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2D Statics Problem

  1. Sep 5, 2014 #1
    1. The problem statement, all variables and given/known data

    The truck is to be towed using two ropes. If the resultant force is to be 910N directed along the positive x axis, determine the magnitudes of force F1 and F2 acting on each rope and the angle θ of F2 so that the magnitude of F2 is a minimum. F1 acts at 20° from the x axis

    attached is a picture.

    2. Relevant equations

    ∑Fx = 0
    ∑Fy = 0

    LOS: sinα/A = sinβ/B = sinγ/C

    LOC: A*A = B*B + C*C - 2BCcos(θ) . where θ is the angle oppsite side A

    3. The attempt at a solution

    For the force to only be along the x-axis the y components sum to zero and the x components sum to 910N

    Problem is: I got 2 equations but 3 unknowns:

    (1) F1cos20 + F2cosθ = 910.
    (2) F1sin20 - F2sinθ = 0

    F1 is the magnitude of the vector F1 and F2 is the magnitude of the vector F2

    I've been fiddling with LOS and LOC simplify to 2 unknowns but no luck and I need to make some progress on this homework, does any one have any insight?
     

    Attached Files:

  2. jcsd
  3. Sep 5, 2014 #2

    Simon Bridge

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    Use your knowledge of geometry and physics to find another equation.
    You have listed two "relevant equation"s you have not used yet.
     
  4. Sep 5, 2014 #3
    Thanks I'll keep working and let you know what I come up with
     
  5. Sep 6, 2014 #4

    Orodruin

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    What would be the solution if you were given the angle θ?
     
  6. Sep 6, 2014 #5
    I would just solve (1) and (2) and get the magnitudes of the F1 and F2.
     
  7. Sep 6, 2014 #6

    Orodruin

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    So doing that would give you F2 for a given θ. How could you use this expression to find the minimum value of F2?
     
  8. Sep 6, 2014 #7
    Here's what I have so far...solving for F1 in (2) and plugging that into (1) I found:

    F2 = 910sin20/(sinθ + sin20cosθ) and this will be minimized when (sinθ + sin20cosθ) is as large as possible.

    If theta is 90 then F2 is equal to 910sin20. If theta is 0 then F2 is equal to 910 which I have a hard time accepting. Also I know the denom will be zero when theta is ~-19°....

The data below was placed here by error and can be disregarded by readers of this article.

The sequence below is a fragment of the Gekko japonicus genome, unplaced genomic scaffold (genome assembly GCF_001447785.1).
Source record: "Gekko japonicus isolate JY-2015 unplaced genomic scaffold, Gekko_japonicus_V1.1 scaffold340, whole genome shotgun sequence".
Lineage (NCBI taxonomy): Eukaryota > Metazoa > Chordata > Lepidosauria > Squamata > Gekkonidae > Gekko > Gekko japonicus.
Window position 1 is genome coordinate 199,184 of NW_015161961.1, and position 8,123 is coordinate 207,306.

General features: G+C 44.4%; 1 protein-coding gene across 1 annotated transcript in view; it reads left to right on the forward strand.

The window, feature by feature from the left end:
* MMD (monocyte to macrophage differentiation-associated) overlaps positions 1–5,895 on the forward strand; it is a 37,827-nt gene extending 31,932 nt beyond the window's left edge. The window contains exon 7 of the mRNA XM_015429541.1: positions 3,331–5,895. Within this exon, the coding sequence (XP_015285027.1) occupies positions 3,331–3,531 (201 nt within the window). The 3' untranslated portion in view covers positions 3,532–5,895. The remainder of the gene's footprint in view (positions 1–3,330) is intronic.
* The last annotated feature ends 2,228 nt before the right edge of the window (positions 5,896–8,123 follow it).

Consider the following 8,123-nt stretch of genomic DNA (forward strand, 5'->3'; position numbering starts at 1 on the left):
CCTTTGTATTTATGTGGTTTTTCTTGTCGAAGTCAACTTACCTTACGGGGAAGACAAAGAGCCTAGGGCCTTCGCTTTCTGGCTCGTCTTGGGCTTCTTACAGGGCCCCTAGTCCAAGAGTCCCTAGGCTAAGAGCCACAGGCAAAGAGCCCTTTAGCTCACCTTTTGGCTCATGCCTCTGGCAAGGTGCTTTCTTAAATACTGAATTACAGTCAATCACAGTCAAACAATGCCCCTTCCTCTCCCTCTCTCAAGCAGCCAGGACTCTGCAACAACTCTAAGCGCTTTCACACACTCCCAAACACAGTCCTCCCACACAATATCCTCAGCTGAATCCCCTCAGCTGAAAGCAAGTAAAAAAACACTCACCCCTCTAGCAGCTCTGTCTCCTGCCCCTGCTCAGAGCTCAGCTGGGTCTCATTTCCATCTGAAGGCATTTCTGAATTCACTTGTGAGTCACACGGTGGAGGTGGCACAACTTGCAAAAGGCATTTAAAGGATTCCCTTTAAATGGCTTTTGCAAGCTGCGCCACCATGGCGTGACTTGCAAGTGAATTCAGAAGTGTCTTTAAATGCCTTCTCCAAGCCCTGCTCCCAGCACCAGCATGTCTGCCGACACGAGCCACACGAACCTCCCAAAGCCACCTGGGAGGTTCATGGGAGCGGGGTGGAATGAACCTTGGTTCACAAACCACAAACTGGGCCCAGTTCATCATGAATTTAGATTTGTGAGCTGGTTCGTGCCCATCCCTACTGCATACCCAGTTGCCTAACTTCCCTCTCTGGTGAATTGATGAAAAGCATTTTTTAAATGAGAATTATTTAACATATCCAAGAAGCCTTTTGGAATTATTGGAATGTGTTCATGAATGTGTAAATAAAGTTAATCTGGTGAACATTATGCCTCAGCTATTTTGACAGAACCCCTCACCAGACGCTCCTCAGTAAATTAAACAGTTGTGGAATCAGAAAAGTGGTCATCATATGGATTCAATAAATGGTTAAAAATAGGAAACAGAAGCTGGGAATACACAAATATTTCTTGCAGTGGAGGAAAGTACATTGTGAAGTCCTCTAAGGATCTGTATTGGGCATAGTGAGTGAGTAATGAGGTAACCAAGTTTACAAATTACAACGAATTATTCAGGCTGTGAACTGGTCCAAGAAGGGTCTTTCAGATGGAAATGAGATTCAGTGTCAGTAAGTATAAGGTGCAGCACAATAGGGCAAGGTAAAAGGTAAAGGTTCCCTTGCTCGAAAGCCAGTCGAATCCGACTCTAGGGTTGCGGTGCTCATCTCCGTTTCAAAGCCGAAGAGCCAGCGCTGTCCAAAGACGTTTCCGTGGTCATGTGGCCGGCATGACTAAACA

turns out theta = 90 gives the correct answer but Im not sure why.

    I think maybe 90 is just the only value that maximizes the denominator. or I just got lucky..
     
    Last edited: Sep 6, 2014
  9. Sep 6, 2014 #8

    Orodruin

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    I think you need to recheck your algebra. Your expression for F2 is not the same as I got. Once you have the correct expression you should be able to use a trigonometric identity.

    It is true that F2 should be equal to 910 N when θ = 0. When this happens F2 cannot counter the y component of F1 so the y component of F1 must be zero. This means that F1 = 0 and F2 must supply all of the force.

    Hint: Your denominator should be zero when θ is 160° (or equivalently -20°, which will give a negative force, i.e. a push rather than pull). Then the forces are in the same direction and cannot have zero y component unless they cancel.
     
  10. Sep 6, 2014 #9
    Orodruin,

    Thanks for your guidance on this problem it taught me a lot and I probably would have been lost with out it! But I am curious about your equation now... because the answers I got using the equation I found for F2 gave the correct answers. Not only that but it is derived directly from (1) and (2)!

    Best Regards,
    Ockham
     
  11. Sep 6, 2014 #10

    Orodruin

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    When inserting (2) into (1), you lost the cos20° from (1). Putting θ to 90° in your equation gives the right answer because it happens that you denominator then has the same value as the maximal value of what should be there. It does not maximize your denominator. The reason it gives the correct answer for θ=0 is that then the sine is zero and that the cosθ term is correct.
     
  12. Sep 7, 2014 #11
    Ok so I did get lucky but I see what I did wrong!

    If I would have gotten the right equation for F2, my next step would have been to take the derivative , set it equal to zero and then I would have found my angle. Which is 70 degrees!

    And the trig ID you where referring was the sin(a + b) = sinacosb + sinbcosa ..which would have made taking the derivative somewhat simpler.
     
    Last edited: Sep 7, 2014
  13. Sep 8, 2014 #12

    Orodruin

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    Exactly. You could also use your knowledge about the sine function having maximal value one when the argument is 90 degrees. Of course it will give you the same result.
     
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